Synopsis from “A Century of Evidence on Trend-Following Investing” by AQR Capital:
We study the performance of trend-following investing across global markets since 1903, extending the existing evidence by more than 80 years. We find that trend-following has delivered strong positive returns and realized a low correlation to traditional asset classes each decade for more than a century. We analyze trend-following returns through various economic environments and highlight the diversification benefits the strategy has historically provided in equity bear markets.
Using historical data from a number of sources, we construct a time series momentum strategy all the way back to 1903 and find that the strategy has been consistently profitable throughout the past 110 years.
The performance has been remarkably consistent over an extensive time horizon that includes the Great Depression, multiple recessions and expansions, multiple wars, stagflation, the Global Financial Crisis, and periods of rising and falling interest rates.
Our long-term out-of-sample evidence suggests that it is unlikely that such price trends are a product of statistical randomness or data mining. Indeed, the first eight decades of data is out-of-sample evidence relative to the literature and the performance is strong in each of these decades. Trends appear to be a pervasive characteristic of speculative financial markets over the long term. Trend-following strategies perform well only if prices trend more often than not. A large body of research has shown that price trends exist in part due to long-standing behavioral biases exhibited by investors, such as anchoring and herding, as well as the trading activity of non-profit seeking participants, such as central banks and corporate hedging programs.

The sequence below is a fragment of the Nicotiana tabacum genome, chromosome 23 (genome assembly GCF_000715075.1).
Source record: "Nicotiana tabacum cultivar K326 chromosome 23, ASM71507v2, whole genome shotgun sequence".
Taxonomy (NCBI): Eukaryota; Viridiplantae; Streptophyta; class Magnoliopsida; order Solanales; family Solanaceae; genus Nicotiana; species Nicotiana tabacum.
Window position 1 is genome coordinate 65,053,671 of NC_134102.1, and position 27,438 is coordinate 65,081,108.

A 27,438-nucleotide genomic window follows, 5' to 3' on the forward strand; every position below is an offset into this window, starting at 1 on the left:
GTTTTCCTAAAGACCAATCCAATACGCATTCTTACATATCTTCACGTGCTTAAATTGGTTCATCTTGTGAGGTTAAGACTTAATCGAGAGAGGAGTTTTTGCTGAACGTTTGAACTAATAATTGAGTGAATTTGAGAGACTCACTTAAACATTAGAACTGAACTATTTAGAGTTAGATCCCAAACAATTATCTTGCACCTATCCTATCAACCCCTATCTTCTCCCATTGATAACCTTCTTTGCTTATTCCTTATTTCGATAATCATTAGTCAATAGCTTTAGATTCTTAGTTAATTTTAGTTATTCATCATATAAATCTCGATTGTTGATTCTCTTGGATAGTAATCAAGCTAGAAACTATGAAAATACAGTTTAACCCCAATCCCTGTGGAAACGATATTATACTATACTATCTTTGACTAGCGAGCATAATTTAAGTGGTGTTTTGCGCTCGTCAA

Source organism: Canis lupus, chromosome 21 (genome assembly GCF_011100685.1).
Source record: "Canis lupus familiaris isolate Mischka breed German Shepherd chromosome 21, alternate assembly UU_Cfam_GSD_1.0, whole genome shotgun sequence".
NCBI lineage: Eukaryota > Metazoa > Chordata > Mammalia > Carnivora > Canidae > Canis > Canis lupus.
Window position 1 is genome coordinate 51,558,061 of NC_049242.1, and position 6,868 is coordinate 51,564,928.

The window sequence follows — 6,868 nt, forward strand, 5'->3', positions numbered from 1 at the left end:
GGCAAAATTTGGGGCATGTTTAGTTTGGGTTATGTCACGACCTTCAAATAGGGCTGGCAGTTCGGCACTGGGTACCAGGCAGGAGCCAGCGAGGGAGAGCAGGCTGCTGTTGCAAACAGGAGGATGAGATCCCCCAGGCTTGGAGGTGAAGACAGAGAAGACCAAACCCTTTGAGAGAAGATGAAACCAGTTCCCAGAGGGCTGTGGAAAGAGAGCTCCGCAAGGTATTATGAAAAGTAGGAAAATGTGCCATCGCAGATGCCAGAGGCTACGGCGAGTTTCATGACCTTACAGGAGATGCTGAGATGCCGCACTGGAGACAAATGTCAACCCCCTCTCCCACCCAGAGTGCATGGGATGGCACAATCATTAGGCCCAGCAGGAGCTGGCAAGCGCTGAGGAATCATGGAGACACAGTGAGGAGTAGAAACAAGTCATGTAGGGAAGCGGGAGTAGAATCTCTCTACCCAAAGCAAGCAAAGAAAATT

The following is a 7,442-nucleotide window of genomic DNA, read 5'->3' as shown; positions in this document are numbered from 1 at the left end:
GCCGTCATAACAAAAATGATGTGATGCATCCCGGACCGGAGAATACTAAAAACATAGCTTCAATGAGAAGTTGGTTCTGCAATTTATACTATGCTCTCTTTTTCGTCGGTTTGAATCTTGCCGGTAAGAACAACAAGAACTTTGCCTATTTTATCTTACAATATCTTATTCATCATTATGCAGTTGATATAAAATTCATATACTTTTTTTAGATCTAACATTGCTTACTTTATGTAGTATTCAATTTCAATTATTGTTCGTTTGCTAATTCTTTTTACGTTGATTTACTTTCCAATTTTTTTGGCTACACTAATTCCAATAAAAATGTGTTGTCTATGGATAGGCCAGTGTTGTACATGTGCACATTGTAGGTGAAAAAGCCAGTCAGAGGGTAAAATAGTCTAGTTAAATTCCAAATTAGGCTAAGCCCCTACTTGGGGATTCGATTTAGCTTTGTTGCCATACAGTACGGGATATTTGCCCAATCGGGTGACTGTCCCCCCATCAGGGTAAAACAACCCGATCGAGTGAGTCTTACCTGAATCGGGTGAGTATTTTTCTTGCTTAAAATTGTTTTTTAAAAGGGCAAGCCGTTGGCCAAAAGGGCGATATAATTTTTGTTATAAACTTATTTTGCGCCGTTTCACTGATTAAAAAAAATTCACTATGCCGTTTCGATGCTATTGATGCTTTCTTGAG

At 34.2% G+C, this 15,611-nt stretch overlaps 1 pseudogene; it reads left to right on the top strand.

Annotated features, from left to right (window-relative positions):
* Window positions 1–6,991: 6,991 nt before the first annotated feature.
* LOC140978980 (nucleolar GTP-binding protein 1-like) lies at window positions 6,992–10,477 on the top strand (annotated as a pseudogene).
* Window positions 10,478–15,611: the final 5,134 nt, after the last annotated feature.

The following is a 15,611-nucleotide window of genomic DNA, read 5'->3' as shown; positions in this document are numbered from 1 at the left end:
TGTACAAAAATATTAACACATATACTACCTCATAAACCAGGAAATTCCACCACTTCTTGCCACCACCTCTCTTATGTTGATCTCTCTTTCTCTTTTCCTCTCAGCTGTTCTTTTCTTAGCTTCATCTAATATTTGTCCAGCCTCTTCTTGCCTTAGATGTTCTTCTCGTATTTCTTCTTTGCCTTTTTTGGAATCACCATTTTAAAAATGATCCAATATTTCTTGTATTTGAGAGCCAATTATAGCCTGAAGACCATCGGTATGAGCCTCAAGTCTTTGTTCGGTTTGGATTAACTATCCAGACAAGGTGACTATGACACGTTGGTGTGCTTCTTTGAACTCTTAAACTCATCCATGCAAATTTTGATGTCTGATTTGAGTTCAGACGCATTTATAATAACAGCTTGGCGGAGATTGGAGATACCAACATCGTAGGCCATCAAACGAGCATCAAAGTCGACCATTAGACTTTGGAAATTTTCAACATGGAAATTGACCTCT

Trend-following investing has performed well consistently over more than a century, as far back as we can get reliable return data for several markets. Our analysis provides significant out-of- sample evidence beyond the substantial evidence already in the literature. This consistent long-term evidence indicates that trends are pervasive features of global markets.
Note: Paper available from AQR.
Paper cover page: